Leonardo da Vinci's self-portrait, the most precious possession of the Turin Royal Library, has made an unprecedented trip to Rome. The sanguigna drawing, which shows the renaissance genius as a venerable sage with flowing white hair and beard, is so fragile that it has only been put on public view four times over the last century and is normally kept under lock and key in the library  strong room.

The transfer to Rome required special precautions, a carabiniere escort and astronomic insurance cover, but was deemed necessary because the unique portrait has suffered serious deterioration over the centuries and the Central Institute for Restoration and Preservation of the Patrimony of Archives and Books, Rome (ICRCPAL), is the world's top authority on the delicate art of saving ancient documents and drawings.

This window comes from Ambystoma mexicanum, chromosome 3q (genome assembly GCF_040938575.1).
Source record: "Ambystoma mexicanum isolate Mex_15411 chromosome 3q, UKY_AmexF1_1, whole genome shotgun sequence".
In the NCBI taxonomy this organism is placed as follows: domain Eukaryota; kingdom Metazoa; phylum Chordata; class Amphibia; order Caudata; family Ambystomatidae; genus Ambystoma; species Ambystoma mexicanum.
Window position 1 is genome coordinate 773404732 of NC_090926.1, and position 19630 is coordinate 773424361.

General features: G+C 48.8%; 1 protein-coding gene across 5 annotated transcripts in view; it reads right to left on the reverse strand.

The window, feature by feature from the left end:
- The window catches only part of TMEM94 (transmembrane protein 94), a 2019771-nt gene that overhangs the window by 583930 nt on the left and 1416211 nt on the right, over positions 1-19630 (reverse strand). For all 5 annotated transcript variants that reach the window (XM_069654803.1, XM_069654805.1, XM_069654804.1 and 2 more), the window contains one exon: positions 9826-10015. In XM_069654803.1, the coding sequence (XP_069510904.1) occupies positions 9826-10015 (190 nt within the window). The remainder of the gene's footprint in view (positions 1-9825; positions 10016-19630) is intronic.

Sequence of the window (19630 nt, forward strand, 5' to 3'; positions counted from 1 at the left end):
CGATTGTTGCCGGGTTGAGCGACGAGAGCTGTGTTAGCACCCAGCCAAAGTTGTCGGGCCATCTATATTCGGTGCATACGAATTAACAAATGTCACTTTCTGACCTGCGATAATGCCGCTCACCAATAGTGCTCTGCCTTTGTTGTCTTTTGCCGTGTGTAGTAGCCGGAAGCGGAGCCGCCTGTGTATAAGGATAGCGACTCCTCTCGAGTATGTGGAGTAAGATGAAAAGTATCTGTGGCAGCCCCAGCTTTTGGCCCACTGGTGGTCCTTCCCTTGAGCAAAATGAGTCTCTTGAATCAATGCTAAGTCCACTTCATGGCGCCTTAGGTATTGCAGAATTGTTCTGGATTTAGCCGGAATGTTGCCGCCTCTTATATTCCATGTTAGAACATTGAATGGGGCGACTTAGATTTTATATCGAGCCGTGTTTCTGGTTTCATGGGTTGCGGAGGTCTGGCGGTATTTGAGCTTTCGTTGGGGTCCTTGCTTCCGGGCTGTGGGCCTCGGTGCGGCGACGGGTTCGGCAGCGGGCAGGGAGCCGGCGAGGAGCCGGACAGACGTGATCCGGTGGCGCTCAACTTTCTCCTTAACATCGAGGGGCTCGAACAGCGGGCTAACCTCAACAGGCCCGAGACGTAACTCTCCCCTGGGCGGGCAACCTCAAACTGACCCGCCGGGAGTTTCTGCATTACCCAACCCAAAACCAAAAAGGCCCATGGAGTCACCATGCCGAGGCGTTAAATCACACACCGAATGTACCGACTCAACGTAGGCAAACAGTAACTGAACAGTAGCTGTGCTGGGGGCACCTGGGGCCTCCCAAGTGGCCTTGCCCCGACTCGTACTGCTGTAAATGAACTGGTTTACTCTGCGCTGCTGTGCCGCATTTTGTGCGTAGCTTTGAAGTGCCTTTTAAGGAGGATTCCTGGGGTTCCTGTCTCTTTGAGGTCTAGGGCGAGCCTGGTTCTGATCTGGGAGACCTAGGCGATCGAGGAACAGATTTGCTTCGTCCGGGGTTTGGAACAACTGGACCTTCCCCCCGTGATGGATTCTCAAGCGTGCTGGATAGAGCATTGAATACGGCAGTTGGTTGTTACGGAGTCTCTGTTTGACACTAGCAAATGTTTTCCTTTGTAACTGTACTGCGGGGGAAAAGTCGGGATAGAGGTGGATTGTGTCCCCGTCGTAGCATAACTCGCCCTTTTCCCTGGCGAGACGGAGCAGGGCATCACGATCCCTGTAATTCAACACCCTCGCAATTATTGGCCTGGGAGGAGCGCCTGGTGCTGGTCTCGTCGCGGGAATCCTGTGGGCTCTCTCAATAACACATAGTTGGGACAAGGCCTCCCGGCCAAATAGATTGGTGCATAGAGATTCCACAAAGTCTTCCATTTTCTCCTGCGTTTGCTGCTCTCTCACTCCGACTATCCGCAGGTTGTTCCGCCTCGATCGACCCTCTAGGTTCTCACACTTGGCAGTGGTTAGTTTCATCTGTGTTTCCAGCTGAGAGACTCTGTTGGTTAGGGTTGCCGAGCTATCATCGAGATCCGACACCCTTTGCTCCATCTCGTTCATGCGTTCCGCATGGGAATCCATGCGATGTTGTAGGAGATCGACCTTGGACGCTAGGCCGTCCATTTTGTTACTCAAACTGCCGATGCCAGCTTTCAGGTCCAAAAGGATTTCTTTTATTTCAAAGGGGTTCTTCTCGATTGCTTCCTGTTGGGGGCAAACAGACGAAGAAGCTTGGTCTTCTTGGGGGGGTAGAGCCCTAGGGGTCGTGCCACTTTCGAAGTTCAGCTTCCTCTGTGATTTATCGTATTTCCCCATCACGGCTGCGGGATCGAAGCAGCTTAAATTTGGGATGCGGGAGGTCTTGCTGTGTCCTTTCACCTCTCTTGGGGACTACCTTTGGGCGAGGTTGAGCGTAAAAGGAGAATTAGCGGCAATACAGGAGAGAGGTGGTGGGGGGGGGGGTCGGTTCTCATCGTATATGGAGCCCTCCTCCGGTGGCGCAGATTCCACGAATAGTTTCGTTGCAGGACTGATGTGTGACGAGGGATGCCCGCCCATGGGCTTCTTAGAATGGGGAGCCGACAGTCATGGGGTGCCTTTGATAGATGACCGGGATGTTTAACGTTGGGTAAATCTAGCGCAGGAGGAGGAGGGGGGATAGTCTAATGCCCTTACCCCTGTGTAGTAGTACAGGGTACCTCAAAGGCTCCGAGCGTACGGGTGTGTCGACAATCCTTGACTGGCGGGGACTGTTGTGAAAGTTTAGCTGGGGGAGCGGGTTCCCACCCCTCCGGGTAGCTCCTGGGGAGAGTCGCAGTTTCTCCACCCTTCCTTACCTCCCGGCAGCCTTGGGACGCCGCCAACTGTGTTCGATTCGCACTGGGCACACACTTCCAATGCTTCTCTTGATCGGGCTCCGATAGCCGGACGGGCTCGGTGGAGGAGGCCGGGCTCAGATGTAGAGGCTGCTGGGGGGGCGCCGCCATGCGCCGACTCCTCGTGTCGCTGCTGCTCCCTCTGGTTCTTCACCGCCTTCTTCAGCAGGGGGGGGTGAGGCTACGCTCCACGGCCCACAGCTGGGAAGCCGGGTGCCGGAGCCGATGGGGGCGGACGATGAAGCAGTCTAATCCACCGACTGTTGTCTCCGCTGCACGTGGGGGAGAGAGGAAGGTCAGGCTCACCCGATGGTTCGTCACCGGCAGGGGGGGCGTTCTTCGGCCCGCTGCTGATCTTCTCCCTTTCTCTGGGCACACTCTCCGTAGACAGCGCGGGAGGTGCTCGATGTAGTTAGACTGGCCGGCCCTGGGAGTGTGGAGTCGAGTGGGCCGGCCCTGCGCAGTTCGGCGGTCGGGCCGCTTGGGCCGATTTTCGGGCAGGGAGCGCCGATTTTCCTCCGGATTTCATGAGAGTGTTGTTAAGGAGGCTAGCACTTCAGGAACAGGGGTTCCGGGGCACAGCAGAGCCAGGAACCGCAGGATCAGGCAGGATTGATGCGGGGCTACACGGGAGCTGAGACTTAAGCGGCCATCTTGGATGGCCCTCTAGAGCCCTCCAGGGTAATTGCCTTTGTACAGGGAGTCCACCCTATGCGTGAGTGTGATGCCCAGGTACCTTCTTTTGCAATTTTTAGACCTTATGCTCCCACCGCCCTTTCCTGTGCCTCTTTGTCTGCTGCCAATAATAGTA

The arrival of the Leonardo sketch, protected by a fireproof case capable of resisting temperatures of up to 200 degrees, was described as “an exciting event” by Maria Cristina Misiti, the Istitute director, who explained that it would be subjected to a complete check-up with the Institute's ultra-sophisticated equipment with view to evaluating possible restoration processes.

Restoration work will be undertaken by Institution experts in the autumn.

Other documents restored by the Institute in 2011: Cavour’s Parchment, Aldo Moro’s 11 letters (the Italian politician assassinated by the Red Brigades in the 1970s) and the ancient Manoscritto Colletario of the Medieval Civic Museum of Bologna.

For information about the Institute’s work: www.icpal.beniculturale.it   

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08 Apr 2012